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Dog Treats: Should You Use Them In Dog Training?


There’s always been some controversy over whether you should give treats (i.e. dog biscuits or MilkBones) when you are training a dog. There are advantages and disadvantages to giving treats to a dog when you are training him. This article will hopefully clear up any confusion you might have.

Now, some people say, “Of course! Give the dog treats so he’ll obey you. After all, you won’t get his attention if you don’t give him anything he enjoys.” On the other hand, some other people will say, “No, don’t give the dog treats! He’ll be only obeying you for the food.”

There is truth to both the opinions stated above. The dog does need some incentive to obey you, right? But also, what if they dog does begin to work only for the food? What then? If he’s not hungry and doesn’t really want the food, then he doesn’t have any reason to obey you!

So should you use dog treats? The answer is YES, but in moderation . Don’t give the dog a biscuit every single time he obeys you; instead, sometimes just praise him excessively instead. Also, don’t make the “prize” too big or you’ll be overfeeding him. For example, break a biscuit in half or even cut it into three pieces so you’re not feeding your dog too much when you train him.

Here’s another idea for training young puppies. Don’t feed them biscuits at all – just use adult dog food pellets. The pellets are big enough to be a treat for the young puppy’s tiny mouth, but small enough that it won’t overfeed the puppy.

Another very important point I’d like to make is that you shouldn’t train your dog to obey you only for the food as a reward. Although you might not consciously be doing this, it’s easy to slip into the habit of just rewarding your dog with a treat every single time he does anything remotely good.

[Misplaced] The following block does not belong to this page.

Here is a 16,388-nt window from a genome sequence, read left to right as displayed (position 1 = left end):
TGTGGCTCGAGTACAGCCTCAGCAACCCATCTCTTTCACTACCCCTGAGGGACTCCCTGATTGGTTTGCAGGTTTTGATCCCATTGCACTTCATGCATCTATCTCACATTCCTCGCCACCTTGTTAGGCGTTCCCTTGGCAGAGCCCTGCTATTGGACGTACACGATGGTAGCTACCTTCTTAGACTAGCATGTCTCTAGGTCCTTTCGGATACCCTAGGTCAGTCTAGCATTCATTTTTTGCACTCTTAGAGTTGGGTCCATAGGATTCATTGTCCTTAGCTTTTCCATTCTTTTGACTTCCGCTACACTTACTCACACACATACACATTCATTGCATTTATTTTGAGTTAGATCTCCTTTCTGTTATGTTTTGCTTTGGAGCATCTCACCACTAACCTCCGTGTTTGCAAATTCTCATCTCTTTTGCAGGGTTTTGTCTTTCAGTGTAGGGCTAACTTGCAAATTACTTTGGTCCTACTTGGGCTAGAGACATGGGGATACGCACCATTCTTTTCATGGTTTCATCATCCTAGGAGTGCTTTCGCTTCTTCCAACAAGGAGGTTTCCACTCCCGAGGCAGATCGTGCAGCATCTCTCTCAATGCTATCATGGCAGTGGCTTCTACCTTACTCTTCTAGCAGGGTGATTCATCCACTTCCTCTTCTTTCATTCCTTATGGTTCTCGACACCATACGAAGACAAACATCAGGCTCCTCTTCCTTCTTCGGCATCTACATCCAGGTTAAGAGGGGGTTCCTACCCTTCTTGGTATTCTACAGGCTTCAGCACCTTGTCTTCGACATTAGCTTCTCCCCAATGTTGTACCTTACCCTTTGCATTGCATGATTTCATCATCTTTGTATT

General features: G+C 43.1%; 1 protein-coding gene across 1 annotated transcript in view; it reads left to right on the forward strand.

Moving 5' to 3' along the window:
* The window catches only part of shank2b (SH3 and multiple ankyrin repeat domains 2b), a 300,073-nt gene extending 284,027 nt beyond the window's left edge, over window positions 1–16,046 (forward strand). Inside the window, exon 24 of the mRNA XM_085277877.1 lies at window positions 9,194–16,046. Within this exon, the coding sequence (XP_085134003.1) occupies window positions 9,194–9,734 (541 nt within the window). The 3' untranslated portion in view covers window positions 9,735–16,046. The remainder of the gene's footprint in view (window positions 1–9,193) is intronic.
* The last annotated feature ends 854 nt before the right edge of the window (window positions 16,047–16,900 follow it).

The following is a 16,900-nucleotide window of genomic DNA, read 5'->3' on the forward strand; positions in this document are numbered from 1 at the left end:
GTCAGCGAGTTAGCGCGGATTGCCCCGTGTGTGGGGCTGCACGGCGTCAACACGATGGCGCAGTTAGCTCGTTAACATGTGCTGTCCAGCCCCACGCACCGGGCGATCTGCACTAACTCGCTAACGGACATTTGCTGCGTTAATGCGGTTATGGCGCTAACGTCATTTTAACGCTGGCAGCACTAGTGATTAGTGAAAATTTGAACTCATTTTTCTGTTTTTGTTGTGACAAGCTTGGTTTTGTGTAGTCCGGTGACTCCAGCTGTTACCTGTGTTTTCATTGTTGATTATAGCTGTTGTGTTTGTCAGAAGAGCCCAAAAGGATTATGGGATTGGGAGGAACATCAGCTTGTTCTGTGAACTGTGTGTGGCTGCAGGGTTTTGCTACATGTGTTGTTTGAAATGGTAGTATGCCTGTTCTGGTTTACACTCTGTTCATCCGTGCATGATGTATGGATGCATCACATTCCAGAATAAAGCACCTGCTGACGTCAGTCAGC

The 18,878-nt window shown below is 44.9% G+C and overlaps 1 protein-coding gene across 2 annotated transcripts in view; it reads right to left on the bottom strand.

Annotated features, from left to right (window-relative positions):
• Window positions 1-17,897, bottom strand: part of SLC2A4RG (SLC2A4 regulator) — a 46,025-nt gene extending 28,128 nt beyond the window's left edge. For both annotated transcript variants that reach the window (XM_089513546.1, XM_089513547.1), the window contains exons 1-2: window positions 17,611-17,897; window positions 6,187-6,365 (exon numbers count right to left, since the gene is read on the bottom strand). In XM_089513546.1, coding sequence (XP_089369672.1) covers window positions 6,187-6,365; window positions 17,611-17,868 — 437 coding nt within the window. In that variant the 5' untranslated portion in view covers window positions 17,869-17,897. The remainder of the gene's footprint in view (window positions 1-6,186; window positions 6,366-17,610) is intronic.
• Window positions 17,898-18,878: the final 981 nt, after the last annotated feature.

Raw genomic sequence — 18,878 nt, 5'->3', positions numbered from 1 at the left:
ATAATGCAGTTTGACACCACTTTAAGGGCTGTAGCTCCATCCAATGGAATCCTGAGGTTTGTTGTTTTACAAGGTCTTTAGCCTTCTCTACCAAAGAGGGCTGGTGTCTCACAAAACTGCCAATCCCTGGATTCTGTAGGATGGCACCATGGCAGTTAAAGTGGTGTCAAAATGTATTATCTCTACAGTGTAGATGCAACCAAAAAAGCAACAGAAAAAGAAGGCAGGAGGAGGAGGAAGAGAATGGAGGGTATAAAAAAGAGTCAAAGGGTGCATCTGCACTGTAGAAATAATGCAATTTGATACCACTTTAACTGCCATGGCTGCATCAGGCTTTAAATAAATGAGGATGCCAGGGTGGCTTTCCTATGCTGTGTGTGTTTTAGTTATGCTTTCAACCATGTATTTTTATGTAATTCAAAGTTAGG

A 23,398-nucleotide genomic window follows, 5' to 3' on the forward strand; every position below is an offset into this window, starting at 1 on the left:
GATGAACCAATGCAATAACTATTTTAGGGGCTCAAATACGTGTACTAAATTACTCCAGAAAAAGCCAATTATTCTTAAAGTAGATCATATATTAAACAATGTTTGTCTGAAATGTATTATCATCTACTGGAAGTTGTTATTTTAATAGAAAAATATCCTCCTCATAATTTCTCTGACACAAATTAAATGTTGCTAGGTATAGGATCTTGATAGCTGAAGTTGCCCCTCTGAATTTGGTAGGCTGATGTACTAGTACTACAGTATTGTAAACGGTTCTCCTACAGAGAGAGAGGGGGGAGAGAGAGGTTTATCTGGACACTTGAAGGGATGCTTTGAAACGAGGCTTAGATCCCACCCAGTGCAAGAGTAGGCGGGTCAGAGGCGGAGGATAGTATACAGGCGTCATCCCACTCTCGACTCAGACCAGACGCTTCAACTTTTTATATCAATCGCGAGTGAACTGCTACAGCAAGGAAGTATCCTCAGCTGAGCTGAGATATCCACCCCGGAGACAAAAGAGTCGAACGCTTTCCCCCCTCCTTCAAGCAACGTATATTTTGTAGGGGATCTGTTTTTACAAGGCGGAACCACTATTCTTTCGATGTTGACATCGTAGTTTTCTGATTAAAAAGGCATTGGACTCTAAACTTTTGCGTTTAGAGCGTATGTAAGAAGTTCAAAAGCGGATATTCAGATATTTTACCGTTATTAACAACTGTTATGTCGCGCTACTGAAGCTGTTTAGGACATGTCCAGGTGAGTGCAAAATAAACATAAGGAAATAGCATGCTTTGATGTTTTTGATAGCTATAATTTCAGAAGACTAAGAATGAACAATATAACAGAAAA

Instead, you want your dog to think of you as the “strong master,” or the “alpha” over him, so that he obeys you because you’re the master and because he wants to please you, not just because you have a treat. You can do this by praising him a lot in a high voice when he does something good and in a deep, “you’re in trouble” voice when he does something bad. You want him to distinguish between the voices and figure out that a high voice means “good” and low means “bad” and whenever you do the low voice, you are not pleased with him.

I hope this article has helped you in training your dog. I hope you have much success in developing a well-behaved, friendly dog!

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Dogs: Positive Reinforcement Training : The Humane Society of the …
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Top Ten Dog Training Tips – Petfinder
Just because the bag says “a treat all dogs love” doesn’t mean your dog will automatically love it. Some dogs are very selective about what they like to eat.

Why do Trainers Use Food When Training? – Association of Pet Dog …
for dogs during training. It’s one … If you ask the dog to do something, he does it, and you give him a treat, that treat is a reward. … Tricks of the Trade Treat Tips.

Reward Based Dog Training – Without Using Treats! – Whole Dog …
Jun 4, 2013 Whole Dog Journal explains how to implement a reward based training program without using … Subscribe · Free Tip of the Week · Customer Service … Food treats are an easy and effective reward for a dog when training.

Using Treats for Dog Training – Dogs –
Dog Training With Dog Treats – Positive Reinforcement With Beagle … This type of training usually calls for the use of dog treats to teach dogs new behaviors … Training Tips · Obedience Training for Dogs – What Is Obedience Training for Dogs …


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